Watery Metaphors: Swimming or drowning in the data ocean #technobiophilia

“we now must cope with huge waves of information or data that threaten to engulf us.” Deborah Lupton

A new post by sociologist Deborah Lupton – Swimming or drowning in the data ocean? Thoughts on the metaphors of big data – provides some stimulating insights into technobiophilic metaphors connecting data to all kinds of water imagery. She says:

By far the most commonly employed metaphors to discuss big data are those related to water or liquidity: streams, flows, leaks, rivers, oceans, seas, waves and so on. Both academic and popular cultural descriptions of big data have frequently referred to the ‘fire hose’ of data issuing from a social media site such as Twitter and the data ‘deluge’, ‘flood’ or ‘tsunami’ that as internet users we both contribute to and which threaten to ‘swamp’ or ‘drown us’. These rather vivid descriptions of data as a fluid, uncontrollable entity possessing great physical power emphasise the sheer volume and fast nature of digital data movements, as well as their unpredictability and the difficulty of control and containment. They suggest an economy of digital data and surveillance in which data are collected constantly and move from site to site in ways that cannot easily themselves be monitored, measured or regulated.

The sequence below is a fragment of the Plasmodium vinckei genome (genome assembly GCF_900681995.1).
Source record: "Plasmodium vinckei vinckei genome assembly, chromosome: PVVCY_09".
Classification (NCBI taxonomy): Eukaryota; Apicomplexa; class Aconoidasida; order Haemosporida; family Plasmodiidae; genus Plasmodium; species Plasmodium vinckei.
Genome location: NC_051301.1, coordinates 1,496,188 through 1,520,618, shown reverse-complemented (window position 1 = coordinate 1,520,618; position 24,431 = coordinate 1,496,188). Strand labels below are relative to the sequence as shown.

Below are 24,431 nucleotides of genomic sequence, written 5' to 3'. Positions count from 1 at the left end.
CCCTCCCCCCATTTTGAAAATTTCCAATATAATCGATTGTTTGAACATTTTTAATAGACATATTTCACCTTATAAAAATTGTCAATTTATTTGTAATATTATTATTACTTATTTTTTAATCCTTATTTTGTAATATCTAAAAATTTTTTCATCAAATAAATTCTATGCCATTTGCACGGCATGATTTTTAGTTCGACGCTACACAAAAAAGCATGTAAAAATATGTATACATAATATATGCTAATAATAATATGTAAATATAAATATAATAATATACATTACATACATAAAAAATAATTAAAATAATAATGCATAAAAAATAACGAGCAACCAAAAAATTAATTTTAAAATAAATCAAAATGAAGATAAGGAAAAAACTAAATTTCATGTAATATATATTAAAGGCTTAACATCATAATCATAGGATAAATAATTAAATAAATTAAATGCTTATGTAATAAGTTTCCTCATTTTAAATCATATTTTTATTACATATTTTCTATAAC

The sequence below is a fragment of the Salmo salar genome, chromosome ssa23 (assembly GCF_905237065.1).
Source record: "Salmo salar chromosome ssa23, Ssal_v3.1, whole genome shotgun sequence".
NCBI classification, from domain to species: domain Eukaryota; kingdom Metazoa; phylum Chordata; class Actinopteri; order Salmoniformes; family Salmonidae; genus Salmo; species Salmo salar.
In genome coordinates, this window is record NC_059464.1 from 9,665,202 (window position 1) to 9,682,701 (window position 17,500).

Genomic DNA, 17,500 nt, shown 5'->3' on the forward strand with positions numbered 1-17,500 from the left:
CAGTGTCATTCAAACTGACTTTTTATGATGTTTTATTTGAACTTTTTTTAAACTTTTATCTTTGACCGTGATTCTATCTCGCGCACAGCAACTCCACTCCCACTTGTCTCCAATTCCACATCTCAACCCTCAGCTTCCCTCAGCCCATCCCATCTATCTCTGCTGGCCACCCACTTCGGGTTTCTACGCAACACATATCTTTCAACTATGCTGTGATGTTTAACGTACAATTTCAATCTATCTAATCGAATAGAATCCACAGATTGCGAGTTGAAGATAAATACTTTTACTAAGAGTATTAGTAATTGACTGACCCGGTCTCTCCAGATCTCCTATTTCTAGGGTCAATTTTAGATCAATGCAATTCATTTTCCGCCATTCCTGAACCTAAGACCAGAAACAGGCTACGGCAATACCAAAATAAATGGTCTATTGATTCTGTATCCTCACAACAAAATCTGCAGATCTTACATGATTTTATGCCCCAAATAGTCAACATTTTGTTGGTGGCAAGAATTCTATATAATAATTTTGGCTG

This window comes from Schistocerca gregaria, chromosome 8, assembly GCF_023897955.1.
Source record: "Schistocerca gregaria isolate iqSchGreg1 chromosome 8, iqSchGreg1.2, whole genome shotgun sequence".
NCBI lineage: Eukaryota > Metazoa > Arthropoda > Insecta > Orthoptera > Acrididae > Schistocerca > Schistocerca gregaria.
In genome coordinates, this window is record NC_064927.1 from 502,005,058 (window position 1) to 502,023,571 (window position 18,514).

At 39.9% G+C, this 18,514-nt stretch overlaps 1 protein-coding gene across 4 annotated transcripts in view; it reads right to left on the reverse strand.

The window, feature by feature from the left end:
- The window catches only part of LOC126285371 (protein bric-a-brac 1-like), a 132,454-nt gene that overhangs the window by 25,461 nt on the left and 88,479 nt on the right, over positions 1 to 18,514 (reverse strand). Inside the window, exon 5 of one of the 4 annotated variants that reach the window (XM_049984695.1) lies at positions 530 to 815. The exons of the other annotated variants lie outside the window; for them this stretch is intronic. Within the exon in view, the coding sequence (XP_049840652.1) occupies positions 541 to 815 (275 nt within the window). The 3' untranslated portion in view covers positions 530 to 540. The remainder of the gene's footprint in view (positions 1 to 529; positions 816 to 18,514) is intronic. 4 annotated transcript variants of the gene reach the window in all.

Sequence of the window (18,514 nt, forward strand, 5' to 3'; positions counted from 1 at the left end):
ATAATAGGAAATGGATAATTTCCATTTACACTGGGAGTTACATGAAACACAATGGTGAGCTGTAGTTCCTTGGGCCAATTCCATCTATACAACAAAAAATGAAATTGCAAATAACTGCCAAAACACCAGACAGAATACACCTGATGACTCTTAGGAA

This view matches closely with my own findings. When I asked interviewees ‘if the internet were a landscape, what kind of landscape might it be?’, many of the answers related to water. For example, the CEO of O’Reilly Media, Tim O’Reilly, thinks of it as an ocean: ‘The sea is a sustaining medium, most of which is invisible to us and which, like our atmosphere, we largely take for granted. But elements of it occasionally swim within our range of vision. I think the internet is a lot like that – we see very little of it at any one time.’

In parallel to his vision of the internet as a vast and largely invisible expanse, Deborah Lupton notes that “liquidity metaphors evoke the notion of an overwhelming volume of data that must somehow be dealt with, managed and turned to good use”. Instead of ‘surfing the net’, she remarks, “we now must cope with huge waves of information or data that threaten to engulf us.”

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